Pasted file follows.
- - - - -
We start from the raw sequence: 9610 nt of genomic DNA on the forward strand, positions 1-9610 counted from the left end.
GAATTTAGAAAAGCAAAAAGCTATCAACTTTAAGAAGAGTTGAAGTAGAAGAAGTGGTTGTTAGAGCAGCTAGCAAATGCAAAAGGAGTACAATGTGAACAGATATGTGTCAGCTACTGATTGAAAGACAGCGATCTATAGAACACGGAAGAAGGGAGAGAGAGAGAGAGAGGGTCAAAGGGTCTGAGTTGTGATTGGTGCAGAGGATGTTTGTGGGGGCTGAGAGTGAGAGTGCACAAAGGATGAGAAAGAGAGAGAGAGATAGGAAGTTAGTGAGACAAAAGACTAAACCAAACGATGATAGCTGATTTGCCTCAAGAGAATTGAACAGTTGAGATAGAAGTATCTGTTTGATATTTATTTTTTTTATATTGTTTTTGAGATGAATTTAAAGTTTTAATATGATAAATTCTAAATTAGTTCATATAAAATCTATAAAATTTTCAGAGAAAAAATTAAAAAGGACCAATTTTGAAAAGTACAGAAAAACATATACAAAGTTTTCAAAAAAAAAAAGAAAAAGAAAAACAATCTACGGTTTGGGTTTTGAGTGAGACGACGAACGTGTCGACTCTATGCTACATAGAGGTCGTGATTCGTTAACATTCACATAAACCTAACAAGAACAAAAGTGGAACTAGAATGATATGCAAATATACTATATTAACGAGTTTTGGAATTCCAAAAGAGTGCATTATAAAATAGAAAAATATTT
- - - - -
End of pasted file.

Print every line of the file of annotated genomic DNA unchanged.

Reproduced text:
We start from the raw sequence: 9610 nt of genomic DNA on the forward strand, positions 1-9610 counted from the left end.
GAATTTAGAAAAGCAAAAAGCTATCAACTTTAAGAAGAGTTGAAGTAGAAGAAGTGGTTGTTAGAGCAGCTAGCAAATGCAAAAGGAGTACAATGTGAACAGATATGTGTCAGCTACTGATTGAAAGACAGCGATCTATAGAACACGGAAGAAGGGAGAGAGAGAGAGAGAGGGTCAAAGGGTCTGAGTTGTGATTGGTGCAGAGGATGTTTGTGGGGGCTGAGAGTGAGAGTGCACAAAGGATGAGAAAGAGAGAGAGAGATAGGAAGTTAGTGAGACAAAAGACTAAACCAAACGATGATAGCTGATTTGCCTCAAGAGAATTGAACAGTTGAGATAGAAGTATCTGTTTGATATTTATTTTTTTTATATTGTTTTTGAGATGAATTTAAAGTTTTAATATGATAAATTCTAAATTAGTTCATATAAAATCTATAAAATTTTCAGAGAAAAAATTAAAAAGGACCAATTTTGAAAAGTACAGAAAAACATATACAAAGTTTTCAAAAAAAAAAAGAAAAAGAAAAACAATCTACGGTTTGGGTTTTGAGTGAGACGACGAACGTGTCGACTCTATGCTACATAGAGGTCGTGATTCGTTAACATTCACATAAACCTAACAAGAACAAAAGTGGAACTAGAATGATATGCAAATATACTATATTAACGAGTTTTGGAATTCCAAAAGAGTGCATTATAAAATAGAAAAATATTT